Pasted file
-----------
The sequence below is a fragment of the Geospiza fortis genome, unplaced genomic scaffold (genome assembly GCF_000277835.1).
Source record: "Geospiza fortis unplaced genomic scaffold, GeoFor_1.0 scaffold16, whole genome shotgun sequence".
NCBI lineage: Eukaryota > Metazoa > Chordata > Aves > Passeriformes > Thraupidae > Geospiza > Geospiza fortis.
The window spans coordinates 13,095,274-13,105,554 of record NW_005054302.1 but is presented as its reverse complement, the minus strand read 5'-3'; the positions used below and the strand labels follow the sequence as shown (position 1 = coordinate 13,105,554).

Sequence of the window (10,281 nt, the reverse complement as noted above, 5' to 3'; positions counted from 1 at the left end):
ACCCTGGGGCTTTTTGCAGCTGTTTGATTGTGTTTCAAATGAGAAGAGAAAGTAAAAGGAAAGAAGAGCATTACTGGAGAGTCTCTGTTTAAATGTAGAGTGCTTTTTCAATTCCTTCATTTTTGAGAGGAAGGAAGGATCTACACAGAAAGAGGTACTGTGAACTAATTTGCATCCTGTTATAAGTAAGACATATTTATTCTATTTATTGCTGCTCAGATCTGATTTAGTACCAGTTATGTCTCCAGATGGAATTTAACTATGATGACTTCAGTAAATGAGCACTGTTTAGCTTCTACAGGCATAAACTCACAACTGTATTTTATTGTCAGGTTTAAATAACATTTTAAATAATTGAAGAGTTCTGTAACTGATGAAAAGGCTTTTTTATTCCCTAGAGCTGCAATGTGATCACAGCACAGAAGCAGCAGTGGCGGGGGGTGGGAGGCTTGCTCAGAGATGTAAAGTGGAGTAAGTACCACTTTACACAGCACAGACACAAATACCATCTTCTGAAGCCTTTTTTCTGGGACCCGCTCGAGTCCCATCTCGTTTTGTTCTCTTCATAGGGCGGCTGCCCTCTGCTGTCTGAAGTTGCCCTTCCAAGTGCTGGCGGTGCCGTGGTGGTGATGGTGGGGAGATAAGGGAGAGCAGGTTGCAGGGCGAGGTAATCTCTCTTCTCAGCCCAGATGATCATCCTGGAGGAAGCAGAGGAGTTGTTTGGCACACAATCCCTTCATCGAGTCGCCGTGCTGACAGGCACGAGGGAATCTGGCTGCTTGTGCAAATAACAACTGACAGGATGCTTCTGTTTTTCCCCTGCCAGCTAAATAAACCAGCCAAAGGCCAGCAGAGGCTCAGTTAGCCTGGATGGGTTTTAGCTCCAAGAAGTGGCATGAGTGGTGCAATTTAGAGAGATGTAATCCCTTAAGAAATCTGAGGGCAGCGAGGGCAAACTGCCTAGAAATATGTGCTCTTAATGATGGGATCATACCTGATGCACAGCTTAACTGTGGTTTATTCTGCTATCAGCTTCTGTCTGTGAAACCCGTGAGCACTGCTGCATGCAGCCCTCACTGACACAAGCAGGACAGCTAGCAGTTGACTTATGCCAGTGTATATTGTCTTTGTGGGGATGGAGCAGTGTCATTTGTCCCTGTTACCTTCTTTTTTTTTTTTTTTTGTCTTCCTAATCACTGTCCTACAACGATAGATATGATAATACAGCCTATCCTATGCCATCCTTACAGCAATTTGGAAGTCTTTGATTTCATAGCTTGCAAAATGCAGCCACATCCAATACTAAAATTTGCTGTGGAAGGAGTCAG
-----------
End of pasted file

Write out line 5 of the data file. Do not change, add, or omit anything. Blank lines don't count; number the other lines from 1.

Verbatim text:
Sequence of the window (10,281 nt, the reverse complement as noted above, 5' to 3'; positions counted from 1 at the left end):